Having barely folded up his campy Captain America comic book costume in the box labeled “Burn This,” Chris Evans returns to prove he has enough kilowatts to shine in a script chosen for something besides money. In Puncture, he gets a real workout. It’s a harrowingly grim true story about a functioning Houston attorney named Mark Weiss, who was also a functioning playboy addicted to drugs and prostitutes while running a personal-injury law firm with his responsible, straight-laced best friend and married business partner, Paul Danziger (played by Mark Kassen, who co-directed the film with his brother Adam) when, in 1998, they took on a case defending an E.R. nurse who was pricked by a needle and contaminated with H.I.V. while on the job. It seemed like a viable, by-the-books case until it backfired, exposed the corruption and wrath of the health care industry, and turned into a David and Goliath story that made headlines, wrecked their health and nearly destroyed their careers.
Uncovering the shocking statistics (800,000 medical workers in 1998 were suffering from hypodermic needle accidents resulting in hepatitis C and AIDS), Mark Weiss was aghast to discover a safety needle that prevents such catastrophes from ever happening, yet which hospitals refused to buy because of the purchasing contracts they signed with pharmaceutical suppliers. Battling corporate greed, price fixing and the elimination of legal competition, Mark Weiss found himself targeted by powerful drug companies that got a kickback for every conventional needle sold. He went to court, lobbied the U.S. Senate, and tried a case that challenged the antitrust laws, all while hopped up on cocaine himself. When he finally found a sympathetic senator (Kate Burton) who agreed to support his demand for law reform, the organized, politically grounded drug merchants headed her off by making sizeable contributions to her re-election campaign. Devastated and facing ruin, Weiss sapped his energy and bankrupted his partner, but Chris Evans shies away from nothing in the raw-emotions department. Trying to clean up his act, the withdrawal scenes are especially grueling.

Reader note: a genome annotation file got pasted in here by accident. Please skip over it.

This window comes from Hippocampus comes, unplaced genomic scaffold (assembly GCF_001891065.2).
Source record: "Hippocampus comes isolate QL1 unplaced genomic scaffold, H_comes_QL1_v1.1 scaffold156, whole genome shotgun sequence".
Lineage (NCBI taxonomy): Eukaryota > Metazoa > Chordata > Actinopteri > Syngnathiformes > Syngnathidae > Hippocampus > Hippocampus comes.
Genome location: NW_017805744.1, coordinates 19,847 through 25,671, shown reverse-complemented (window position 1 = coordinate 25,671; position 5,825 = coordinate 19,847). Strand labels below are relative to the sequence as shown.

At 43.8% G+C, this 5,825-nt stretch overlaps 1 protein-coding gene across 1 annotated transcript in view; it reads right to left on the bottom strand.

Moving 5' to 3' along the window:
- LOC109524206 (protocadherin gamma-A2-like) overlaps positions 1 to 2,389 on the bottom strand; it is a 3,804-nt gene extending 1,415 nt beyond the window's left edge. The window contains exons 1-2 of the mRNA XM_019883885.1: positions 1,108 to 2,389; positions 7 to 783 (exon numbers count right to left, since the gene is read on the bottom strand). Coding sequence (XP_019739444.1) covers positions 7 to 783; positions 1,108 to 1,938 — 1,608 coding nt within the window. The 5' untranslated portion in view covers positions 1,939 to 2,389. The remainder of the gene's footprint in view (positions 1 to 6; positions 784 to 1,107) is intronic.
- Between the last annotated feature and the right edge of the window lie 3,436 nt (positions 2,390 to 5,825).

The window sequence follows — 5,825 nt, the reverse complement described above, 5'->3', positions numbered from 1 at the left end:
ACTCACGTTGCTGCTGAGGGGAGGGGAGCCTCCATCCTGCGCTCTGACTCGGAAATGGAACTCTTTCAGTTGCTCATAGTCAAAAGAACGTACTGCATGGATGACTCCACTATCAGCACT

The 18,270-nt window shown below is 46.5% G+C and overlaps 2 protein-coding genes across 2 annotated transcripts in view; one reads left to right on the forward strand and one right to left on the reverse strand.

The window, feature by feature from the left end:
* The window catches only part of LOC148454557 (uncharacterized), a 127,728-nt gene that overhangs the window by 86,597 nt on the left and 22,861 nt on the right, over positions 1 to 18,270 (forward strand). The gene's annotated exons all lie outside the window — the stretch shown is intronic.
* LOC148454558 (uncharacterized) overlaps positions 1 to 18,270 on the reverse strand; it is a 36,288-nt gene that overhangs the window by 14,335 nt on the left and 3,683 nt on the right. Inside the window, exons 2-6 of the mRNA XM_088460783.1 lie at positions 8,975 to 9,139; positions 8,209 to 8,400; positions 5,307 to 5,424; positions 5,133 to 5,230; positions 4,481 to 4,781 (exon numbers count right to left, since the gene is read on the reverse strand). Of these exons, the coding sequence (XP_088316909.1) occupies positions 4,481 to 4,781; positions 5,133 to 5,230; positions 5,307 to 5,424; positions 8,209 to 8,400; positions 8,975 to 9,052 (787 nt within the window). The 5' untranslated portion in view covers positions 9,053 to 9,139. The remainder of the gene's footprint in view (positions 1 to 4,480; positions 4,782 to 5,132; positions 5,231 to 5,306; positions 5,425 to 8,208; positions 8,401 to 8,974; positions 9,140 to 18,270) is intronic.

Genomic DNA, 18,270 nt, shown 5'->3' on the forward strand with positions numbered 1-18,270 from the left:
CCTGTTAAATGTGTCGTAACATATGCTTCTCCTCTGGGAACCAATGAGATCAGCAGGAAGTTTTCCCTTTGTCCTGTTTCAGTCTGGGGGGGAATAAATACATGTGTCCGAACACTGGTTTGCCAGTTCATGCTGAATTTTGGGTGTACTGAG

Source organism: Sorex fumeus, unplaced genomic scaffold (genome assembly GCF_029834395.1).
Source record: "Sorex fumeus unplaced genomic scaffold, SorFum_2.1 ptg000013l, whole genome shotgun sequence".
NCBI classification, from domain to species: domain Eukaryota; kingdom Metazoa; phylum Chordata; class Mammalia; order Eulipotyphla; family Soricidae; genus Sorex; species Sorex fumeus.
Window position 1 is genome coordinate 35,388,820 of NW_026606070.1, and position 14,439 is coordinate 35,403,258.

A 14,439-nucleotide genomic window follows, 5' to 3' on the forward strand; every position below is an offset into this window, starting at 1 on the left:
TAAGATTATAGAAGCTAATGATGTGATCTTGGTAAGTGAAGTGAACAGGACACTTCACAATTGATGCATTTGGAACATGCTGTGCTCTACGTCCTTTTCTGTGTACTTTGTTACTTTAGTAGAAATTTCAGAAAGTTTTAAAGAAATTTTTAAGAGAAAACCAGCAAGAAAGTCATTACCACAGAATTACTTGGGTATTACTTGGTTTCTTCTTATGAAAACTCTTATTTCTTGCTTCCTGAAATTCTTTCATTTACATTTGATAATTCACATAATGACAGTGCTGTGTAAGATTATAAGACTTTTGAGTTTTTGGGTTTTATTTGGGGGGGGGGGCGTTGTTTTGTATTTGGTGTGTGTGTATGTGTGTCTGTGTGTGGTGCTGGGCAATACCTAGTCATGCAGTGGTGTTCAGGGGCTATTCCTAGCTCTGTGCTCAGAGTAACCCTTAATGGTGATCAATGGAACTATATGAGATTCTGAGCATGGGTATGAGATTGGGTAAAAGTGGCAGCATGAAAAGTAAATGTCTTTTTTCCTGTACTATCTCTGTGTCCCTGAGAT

This is a thinking man’s film, meticulously researched and assembled by people who actually lived through the events it depicts, raising issues that impact the viewer on several levels at once. Puncture is about an abuse for profit that endangers the lives of everyone who has ever entered a hospital for treatment of even the most minor illness. It is also a responsible and dramatically implosive human drama about one man with the courage to stand up for a just cause, saving people’s lives while combating the demons in his own. Chris Evans is as dynamic in the small scenes as he is in the crashing melodramatic ones. After he crosses over to the dark side and dies of an overdose, his partner, who opposed the safety needles and begged to have the case dropped, changes his focus and takes the monolithic drug industry to court. The result changed the medical industry, and thanks to one afflicted man’s persistence, safety needles have now saved thousands of lives. Still, as the film’s coda points out, some daunting facts remain: safety needles are still unpopular with drug suppliers because they cannot be sterilized for reuse, and are therefore too expensive to manufacture. Some hospitals still use the old needles, resulting in the spread of disease. And plastic needles are still used in poor countries with epidemics to save money. Like any good cautionary tale, Puncture tells a suspenseful story responsibly, creating food for thought and leaving the audience both enlightened and entertained.
Running Time 100 minutes
Written by Chris Lopata
Directed by Adam Kassen, Mark Kassen
Starring Chris Evans, Mark Kassen and Vinessa Shaw